Music discovery app Shazam has always been a bit stylish by Android standards, but today's update adds both some more modern visual polish and notable usability upgrades. In particular, the auto-scrolling lyric function has been improved in version 2.6: it now supports a more natural portrait layout and much more readable text, doing away with the funky word art. Auto-scroll isn't universal, but when it works it's pretty neat. That should be a boon to your impromptu karaoke sessions.
When the name of that song playing in the background escapes you, Shazam is the most common way to figure it out. This app has a few hundred million installs on Google Play – no big deal, or anything. A recent update has brought the updated experience that was teased at MWC to the Android app, so get your updates started.
One of the worst things about managing music playlists is adding new songs when we hear them. Sure, once we've identified them, we can always track the song down by name, but that can turn into a lot of manual labor. If we've learned anything from the popularity of music subscription services, it's that we want things to be quick, simple, and convenient. Rdio and Shazam agree, and they are doing something about it.
Shazam is no longer the only app that can listen to music and tell you what song is playing, but it's still a pretty popular app. That's why it was so upsetting that Shazam was obscenely ugly. Thankfully, in the just released update Shazam has gotten a complete UI overhaul, and it's kind of #HOLOYOLO.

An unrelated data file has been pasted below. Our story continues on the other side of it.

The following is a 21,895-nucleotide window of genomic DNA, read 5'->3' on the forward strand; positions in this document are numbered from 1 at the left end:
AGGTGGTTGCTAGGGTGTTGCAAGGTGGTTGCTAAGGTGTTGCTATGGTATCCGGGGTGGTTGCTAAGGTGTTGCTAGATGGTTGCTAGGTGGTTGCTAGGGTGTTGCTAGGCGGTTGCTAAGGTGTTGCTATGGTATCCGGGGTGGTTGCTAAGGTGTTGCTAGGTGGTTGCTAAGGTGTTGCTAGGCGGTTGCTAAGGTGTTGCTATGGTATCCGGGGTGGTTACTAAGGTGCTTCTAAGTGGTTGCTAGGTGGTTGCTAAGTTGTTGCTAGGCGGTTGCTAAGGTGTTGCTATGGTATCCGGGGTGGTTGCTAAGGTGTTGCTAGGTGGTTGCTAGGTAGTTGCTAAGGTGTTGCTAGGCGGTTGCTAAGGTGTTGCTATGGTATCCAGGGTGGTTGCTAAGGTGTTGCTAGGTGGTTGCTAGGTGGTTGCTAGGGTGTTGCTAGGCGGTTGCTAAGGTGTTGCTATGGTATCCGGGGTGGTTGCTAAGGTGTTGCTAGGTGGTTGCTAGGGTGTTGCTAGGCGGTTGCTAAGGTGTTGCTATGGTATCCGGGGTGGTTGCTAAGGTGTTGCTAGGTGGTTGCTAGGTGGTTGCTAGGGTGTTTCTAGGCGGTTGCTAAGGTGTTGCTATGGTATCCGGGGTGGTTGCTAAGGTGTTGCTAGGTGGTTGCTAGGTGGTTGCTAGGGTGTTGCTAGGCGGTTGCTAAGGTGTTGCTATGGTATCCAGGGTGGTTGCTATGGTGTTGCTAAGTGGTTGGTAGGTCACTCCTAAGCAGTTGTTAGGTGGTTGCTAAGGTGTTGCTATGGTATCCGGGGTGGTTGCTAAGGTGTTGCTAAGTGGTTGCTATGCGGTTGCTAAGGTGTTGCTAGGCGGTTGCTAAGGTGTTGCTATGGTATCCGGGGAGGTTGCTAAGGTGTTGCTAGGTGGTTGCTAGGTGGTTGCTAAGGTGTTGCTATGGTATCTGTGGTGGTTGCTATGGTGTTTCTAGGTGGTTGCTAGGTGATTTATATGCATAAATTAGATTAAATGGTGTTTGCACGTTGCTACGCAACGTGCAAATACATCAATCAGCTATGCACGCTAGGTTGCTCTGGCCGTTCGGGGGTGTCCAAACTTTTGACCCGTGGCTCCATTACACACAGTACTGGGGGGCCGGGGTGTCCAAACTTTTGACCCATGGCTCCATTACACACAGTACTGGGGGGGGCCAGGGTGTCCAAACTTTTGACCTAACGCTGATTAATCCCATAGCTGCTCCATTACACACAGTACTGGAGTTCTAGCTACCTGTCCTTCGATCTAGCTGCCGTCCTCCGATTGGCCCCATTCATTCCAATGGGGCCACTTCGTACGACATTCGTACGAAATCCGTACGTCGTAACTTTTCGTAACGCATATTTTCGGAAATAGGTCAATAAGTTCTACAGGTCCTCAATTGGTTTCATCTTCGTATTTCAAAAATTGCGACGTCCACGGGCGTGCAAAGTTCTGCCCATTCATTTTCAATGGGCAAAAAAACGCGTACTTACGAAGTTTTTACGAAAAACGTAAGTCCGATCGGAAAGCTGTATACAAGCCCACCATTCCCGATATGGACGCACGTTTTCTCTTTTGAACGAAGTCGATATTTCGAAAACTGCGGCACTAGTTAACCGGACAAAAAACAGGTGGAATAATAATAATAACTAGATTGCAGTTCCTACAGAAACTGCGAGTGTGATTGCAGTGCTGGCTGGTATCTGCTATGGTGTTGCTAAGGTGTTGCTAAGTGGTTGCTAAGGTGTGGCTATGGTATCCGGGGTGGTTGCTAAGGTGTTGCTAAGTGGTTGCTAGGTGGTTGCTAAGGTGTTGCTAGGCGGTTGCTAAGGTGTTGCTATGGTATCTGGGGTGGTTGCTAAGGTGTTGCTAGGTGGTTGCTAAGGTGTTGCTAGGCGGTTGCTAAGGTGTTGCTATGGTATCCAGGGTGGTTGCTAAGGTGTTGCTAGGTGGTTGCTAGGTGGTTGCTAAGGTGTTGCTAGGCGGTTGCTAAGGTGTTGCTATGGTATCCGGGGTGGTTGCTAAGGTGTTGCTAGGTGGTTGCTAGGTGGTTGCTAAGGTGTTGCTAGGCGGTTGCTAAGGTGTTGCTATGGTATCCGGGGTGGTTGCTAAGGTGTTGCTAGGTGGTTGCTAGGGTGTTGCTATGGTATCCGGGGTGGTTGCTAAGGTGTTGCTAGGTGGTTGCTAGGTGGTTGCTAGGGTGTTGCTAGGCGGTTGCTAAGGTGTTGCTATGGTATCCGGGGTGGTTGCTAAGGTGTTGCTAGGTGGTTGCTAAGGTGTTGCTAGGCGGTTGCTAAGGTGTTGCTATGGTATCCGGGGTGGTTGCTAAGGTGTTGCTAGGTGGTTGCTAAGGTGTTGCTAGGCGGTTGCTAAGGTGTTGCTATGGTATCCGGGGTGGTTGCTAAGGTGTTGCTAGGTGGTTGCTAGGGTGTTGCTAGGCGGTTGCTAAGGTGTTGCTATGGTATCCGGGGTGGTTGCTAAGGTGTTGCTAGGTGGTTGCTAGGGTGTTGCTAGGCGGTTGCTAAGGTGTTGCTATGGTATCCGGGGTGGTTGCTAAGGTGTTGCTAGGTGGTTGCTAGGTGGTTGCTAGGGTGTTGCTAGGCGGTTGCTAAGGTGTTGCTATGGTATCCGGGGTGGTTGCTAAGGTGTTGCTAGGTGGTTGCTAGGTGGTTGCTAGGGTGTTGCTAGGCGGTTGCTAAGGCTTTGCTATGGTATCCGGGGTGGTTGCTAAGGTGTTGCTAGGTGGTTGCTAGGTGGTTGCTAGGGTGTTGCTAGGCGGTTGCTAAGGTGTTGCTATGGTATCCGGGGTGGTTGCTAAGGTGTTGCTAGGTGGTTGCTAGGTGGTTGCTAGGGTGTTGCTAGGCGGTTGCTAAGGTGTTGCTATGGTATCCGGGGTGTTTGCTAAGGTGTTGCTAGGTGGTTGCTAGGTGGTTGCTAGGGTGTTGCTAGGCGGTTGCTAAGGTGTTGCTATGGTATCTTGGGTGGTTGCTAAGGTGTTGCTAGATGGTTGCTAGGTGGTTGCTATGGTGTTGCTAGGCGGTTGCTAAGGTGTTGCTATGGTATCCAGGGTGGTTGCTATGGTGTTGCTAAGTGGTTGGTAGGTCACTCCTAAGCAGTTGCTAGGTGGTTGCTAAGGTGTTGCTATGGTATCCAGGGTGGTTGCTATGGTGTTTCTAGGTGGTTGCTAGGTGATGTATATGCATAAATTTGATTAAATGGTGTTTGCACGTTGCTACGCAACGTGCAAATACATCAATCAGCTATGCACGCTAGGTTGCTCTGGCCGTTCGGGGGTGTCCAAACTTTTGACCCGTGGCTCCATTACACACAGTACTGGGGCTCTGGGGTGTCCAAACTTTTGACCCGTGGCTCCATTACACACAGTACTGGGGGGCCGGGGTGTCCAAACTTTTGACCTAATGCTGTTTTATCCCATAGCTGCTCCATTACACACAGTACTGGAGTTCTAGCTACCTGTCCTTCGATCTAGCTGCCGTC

When you hear a song and don't know what it is, but want to find out, what do you do? Fire up Shazam or SoundHound, of course. But what do you do when you see a video that you're lookin' to identify? Well, there hasn't really been a solution on Android to handle this sort of debacle - until now, that is.
Calling itself the "ultimate video discovery" app, VideoSurf is a direct answer to the iPhone's IntoNow - it can identify videos through audio and video recognition, suggest other videos, and locate other videos using keywords.
Shazam, the music tagging service that listens to a song and tells you what it is, has announced today that the free version of their app will support unlimited tagging until January 1st, 2012. While this is pretty cool if you're a Shazam user who doesn't want to pay $5 for Shazam Encore (or didn't grab it what it was Amazon's app of the day), it's still pretty laughable for people who have been using Soundhound the whole time.
A new service somewhat reminiscent of Shazam and Sound Hound has surfaced on our radar, but with one major distinction: this app does videos. Using proprietary algorithms and software (read: magic), newcomer Videosurf will not only help you identify what T.V.
Meanwhile, SoundHound's biggest competitor, Shazam, has a very similar offering: a free app that has the same limit of 5 music IDs per month. If Shazam does nothing, which is hard to imagine, and you don't plan on spending any money, there's no contest regarding which app you are going to end up using.